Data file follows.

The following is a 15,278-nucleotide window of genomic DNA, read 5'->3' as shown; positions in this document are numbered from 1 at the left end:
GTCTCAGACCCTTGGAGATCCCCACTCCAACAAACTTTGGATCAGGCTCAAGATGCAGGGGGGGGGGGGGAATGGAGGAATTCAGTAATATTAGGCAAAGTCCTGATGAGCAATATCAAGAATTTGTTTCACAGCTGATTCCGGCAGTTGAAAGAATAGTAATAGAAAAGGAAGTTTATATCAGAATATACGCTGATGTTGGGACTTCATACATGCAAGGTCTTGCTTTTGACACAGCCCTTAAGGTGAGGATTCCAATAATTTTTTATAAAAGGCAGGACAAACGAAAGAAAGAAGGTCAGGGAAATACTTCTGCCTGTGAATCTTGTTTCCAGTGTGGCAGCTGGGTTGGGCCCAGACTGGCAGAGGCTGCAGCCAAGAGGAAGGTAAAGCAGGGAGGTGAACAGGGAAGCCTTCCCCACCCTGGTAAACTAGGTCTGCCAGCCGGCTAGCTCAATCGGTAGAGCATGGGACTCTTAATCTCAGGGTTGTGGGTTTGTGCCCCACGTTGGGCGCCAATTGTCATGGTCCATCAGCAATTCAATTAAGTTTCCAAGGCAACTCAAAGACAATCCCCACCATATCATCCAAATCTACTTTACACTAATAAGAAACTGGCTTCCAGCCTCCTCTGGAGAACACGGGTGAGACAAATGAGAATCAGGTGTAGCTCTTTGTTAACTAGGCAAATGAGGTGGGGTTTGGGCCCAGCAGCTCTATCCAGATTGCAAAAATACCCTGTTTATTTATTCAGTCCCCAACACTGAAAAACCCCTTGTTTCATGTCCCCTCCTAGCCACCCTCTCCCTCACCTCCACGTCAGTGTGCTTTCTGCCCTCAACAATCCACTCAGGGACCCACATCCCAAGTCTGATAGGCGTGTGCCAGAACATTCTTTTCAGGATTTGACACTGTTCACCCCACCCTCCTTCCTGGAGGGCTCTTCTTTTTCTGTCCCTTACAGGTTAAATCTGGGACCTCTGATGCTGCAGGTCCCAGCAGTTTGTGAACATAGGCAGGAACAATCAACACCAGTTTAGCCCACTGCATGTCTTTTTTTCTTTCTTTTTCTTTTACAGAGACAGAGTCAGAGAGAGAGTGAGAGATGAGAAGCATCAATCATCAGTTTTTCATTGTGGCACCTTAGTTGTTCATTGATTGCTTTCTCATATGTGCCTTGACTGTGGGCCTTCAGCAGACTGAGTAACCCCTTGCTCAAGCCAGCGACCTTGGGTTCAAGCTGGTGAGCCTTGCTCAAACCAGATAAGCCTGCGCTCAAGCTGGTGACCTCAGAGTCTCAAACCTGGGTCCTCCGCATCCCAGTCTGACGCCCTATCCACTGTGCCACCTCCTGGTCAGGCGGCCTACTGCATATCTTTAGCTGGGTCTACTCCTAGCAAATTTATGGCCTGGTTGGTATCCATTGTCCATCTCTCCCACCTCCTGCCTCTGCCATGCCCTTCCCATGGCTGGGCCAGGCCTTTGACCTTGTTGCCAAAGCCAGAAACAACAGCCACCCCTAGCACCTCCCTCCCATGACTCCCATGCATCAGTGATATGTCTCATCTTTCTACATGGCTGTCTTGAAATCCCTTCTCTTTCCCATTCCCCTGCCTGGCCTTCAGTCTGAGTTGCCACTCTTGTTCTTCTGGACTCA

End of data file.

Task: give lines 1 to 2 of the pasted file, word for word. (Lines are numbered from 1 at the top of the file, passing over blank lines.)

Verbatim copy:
The following is a 15,278-nucleotide window of genomic DNA, read 5'->3' as shown; positions in this document are numbered from 1 at the left end:
GTCTCAGACCCTTGGAGATCCCCACTCCAACAAACTTTGGATCAGGCTCAAGATGCAGGGGGGGGGGGGGAATGGAGGAATTCAGTAATATTAGGCAAAGTCCTGATGAGCAATATCAAGAATTTGTTTCACAGCTGATTCCGGCAGTTGAAAGAATAGTAATAGAAAAGGAAGTTTATATCAGAATATACGCTGATGTTGGGACTTCATACATGCAAGGTCTTGCTTTTGACACAGCCCTTAAGGTGAGGATTCCAATAATTTTTTATAAAAGGCAGGACAAACGAAAGAAAGAAGGTCAGGGAAATACTTCTGCCTGTGAATCTTGTTTCCAGTGTGGCAGCTGGGTTGGGCCCAGACTGGCAGAGGCTGCAGCCAAGAGGAAGGTAAAGCAGGGAGGTGAACAGGGAAGCCTTCCCCACCCTGGTAAACTAGGTCTGCCAGCCGGCTAGCTCAATCGGTAGAGCATGGGACTCTTAATCTCAGGGTTGTGGGTTTGTGCCCCACGTTGGGCGCCAATTGTCATGGTCCATCAGCAATTCAATTAAGTTTCCAAGGCAACTCAAAGACAATCCCCACCATATCATCCAAATCTACTTTACACTAATAAGAAACTGGCTTCCAGCCTCCTCTGGAGAACACGGGTGAGACAAATGAGAATCAGGTGTAGCTCTTTGTTAACTAGGCAAATGAGGTGGGGTTTGGGCCCAGCAGCTCTATCCAGATTGCAAAAATACCCTGTTTATTTATTCAGTCCCCAACACTGAAAAACCCCTTGTTTCATGTCCCCTCCTAGCCACCCTCTCCCTCACCTCCACGTCAGTGTGCTTTCTGCCCTCAACAATCCACTCAGGGACCCACATCCCAAGTCTGATAGGCGTGTGCCAGAACATTCTTTTCAGGATTTGACACTGTTCACCCCACCCTCCTTCCTGGAGGGCTCTTCTTTTTCTGTCCCTTACAGGTTAAATCTGGGACCTCTGATGCTGCAGGTCCCAGCAGTTTGTGAACATAGGCAGGAACAATCAACACCAGTTTAGCCCACTGCATGTCTTTTTTTCTTTCTTTTTCTTTTACAGAGACAGAGTCAGAGAGAGAGTGAGAGATGAGAAGCATCAATCATCAGTTTTTCATTGTGGCACCTTAGTTGTTCATTGATTGCTTTCTCATATGTGCCTTGACTGTGGGCCTTCAGCAGACTGAGTAACCCCTTGCTCAAGCCAGCGACCTTGGGTTCAAGCTGGTGAGCCTTGCTCAAACCAGATAAGCCTGCGCTCAAGCTGGTGACCTCAGAGTCTCAAACCTGGGTCCTCCGCATCCCAGTCTGACGCCCTATCCACTGTGCCACCTCCTGGTCAGGCGGCCTACTGCATATCTTTAGCTGGGTCTACTCCTAGCAAATTTATGGCCTGGTTGGTATCCATTGTCCATCTCTCCCACCTCCTGCCTCTGCCATGCCCTTCCCATGGCTGGGCCAGGCCTTTGACCTTGTTGCCAAAGCCAGAAACAACAGCCACCCCTAGCACCTCCCTCCCATGACTCCCATGCATCAGTGATATGTCTCATCTTTCTACATGGCTGTCTTGAAATCCCTTCTCTTTCCCATTCCCCTGCCTGGCCTTCAGTCTGAGTTGCCACTCTTGTTCTTCTGGACTCA